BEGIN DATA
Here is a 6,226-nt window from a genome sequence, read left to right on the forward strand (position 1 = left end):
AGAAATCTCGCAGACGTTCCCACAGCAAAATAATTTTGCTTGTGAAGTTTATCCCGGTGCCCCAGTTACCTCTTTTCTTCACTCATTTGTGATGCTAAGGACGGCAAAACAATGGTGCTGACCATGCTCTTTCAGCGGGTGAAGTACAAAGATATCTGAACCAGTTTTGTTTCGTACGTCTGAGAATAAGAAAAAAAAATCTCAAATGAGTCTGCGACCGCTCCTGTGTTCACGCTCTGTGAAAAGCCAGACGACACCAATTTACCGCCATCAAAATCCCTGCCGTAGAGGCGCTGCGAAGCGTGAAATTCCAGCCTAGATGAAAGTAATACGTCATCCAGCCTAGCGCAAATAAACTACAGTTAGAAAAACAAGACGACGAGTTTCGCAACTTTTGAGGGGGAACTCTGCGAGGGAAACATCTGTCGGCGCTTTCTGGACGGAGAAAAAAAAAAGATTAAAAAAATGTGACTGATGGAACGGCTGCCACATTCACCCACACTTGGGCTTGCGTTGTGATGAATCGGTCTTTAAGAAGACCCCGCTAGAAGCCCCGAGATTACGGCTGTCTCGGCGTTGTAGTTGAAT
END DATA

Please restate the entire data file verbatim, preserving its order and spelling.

Here is a 6,226-nt window from a genome sequence, read left to right on the forward strand (position 1 = left end):
AGAAATCTCGCAGACGTTCCCACAGCAAAATAATTTTGCTTGTGAAGTTTATCCCGGTGCCCCAGTTACCTCTTTTCTTCACTCATTTGTGATGCTAAGGACGGCAAAACAATGGTGCTGACCATGCTCTTTCAGCGGGTGAAGTACAAAGATATCTGAACCAGTTTTGTTTCGTACGTCTGAGAATAAGAAAAAAAAATCTCAAATGAGTCTGCGACCGCTCCTGTGTTCACGCTCTGTGAAAAGCCAGACGACACCAATTTACCGCCATCAAAATCCCTGCCGTAGAGGCGCTGCGAAGCGTGAAATTCCAGCCTAGATGAAAGTAATACGTCATCCAGCCTAGCGCAAATAAACTACAGTTAGAAAAACAAGACGACGAGTTTCGCAACTTTTGAGGGGGAACTCTGCGAGGGAAACATCTGTCGGCGCTTTCTGGACGGAGAAAAAAAAAAGATTAAAAAAATGTGACTGATGGAACGGCTGCCACATTCACCCACACTTGGGCTTGCGTTGTGATGAATCGGTCTTTAAGAAGACCCCGCTAGAAGCCCCGAGATTACGGCTGTCTCGGCGTTGTAGTTGAAT